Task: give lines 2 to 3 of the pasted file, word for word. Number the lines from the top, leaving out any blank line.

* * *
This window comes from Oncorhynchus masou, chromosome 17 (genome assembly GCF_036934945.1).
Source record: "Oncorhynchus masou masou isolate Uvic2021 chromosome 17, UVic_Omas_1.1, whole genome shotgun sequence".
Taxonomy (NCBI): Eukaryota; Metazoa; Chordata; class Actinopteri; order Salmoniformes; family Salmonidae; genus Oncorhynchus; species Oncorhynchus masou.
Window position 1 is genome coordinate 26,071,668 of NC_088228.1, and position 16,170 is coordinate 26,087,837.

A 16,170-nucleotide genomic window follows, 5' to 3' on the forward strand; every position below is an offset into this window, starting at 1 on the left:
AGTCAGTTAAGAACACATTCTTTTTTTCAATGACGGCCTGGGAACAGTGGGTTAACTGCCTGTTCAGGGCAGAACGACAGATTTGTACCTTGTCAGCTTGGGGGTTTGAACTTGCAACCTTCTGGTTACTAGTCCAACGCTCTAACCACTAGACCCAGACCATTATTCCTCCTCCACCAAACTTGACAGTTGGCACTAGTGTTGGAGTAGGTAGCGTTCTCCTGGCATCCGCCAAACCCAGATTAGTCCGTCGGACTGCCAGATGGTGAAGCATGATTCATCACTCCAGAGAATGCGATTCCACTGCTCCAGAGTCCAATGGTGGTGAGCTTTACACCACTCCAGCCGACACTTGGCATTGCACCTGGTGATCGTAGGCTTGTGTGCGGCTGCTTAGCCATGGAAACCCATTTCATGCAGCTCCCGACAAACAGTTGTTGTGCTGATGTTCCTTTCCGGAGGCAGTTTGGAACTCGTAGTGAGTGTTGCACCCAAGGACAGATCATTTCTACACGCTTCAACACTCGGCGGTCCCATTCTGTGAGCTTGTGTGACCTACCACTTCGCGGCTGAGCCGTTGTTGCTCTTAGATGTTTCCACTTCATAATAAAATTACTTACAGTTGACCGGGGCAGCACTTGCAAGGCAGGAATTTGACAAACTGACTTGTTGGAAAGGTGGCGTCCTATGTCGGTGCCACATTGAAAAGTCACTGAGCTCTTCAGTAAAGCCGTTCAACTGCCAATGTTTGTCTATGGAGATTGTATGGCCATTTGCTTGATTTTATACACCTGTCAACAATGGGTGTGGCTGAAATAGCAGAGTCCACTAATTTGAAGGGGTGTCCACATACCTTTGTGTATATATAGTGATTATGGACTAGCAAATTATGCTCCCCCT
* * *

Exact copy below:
Source record: "Oncorhynchus masou masou isolate Uvic2021 chromosome 17, UVic_Omas_1.1, whole genome shotgun sequence".
Taxonomy (NCBI): Eukaryota; Metazoa; Chordata; class Actinopteri; order Salmoniformes; family Salmonidae; genus Oncorhynchus; species Oncorhynchus masou.